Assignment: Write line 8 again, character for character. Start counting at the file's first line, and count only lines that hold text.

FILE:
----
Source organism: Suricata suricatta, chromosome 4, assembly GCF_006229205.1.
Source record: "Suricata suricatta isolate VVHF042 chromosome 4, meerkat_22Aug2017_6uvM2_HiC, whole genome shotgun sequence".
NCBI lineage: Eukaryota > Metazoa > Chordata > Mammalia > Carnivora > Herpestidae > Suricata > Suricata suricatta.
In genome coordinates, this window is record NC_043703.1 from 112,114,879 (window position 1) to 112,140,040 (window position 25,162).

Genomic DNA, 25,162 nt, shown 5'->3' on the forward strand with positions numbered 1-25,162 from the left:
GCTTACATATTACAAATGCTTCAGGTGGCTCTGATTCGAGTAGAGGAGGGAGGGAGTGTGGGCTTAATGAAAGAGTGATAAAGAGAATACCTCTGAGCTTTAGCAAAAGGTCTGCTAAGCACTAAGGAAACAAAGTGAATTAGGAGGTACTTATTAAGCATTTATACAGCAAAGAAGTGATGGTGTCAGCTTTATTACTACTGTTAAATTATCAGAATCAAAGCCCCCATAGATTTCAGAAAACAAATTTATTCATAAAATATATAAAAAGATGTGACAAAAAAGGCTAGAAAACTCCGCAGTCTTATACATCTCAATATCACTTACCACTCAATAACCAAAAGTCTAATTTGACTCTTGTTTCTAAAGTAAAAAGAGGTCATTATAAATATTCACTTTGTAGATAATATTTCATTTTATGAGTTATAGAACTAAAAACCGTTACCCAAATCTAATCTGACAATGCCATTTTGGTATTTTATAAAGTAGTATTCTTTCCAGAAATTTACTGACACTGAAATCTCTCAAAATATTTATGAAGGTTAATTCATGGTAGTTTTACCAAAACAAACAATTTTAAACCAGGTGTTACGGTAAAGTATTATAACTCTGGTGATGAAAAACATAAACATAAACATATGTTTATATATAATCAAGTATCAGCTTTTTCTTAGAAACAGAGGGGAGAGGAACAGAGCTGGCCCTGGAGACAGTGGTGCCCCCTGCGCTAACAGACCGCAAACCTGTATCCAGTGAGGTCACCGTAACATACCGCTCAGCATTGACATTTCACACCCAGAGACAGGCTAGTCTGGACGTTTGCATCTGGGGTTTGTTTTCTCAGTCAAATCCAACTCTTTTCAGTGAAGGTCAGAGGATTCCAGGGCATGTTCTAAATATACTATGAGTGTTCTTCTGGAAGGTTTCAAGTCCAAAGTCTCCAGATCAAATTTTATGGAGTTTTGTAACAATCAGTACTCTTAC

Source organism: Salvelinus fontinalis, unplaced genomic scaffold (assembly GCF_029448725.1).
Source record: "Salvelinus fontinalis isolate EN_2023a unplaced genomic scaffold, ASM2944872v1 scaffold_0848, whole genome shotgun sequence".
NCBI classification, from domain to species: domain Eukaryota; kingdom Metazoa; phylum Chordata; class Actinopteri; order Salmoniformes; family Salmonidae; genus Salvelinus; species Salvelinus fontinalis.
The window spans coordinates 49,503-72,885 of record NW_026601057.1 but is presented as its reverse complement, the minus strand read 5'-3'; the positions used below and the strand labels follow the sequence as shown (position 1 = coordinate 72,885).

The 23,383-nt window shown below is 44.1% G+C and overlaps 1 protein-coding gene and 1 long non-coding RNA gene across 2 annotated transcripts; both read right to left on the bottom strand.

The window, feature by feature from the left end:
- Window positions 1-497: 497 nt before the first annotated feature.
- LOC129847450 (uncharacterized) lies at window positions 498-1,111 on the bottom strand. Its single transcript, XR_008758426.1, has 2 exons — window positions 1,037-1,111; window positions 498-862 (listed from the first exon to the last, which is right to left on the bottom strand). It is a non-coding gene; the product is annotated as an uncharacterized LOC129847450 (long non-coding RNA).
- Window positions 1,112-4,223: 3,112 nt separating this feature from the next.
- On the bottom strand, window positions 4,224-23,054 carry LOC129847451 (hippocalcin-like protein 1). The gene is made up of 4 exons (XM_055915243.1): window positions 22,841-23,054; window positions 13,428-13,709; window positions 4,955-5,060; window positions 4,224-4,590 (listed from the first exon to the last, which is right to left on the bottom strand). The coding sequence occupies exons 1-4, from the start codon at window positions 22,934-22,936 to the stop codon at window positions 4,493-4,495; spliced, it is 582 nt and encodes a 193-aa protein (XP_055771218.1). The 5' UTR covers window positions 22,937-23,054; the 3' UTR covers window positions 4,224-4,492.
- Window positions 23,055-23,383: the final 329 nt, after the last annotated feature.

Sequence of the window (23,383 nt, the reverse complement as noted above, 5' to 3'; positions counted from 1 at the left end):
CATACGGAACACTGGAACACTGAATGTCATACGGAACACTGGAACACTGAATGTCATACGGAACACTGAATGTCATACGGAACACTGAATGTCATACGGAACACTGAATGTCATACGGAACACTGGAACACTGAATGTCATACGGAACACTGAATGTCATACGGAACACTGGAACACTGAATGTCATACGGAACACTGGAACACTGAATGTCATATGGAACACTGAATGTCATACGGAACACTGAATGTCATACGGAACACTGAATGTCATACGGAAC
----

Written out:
Source record: "Salvelinus fontinalis isolate EN_2023a unplaced genomic scaffold, ASM2944872v1 scaffold_0848, whole genome shotgun sequence".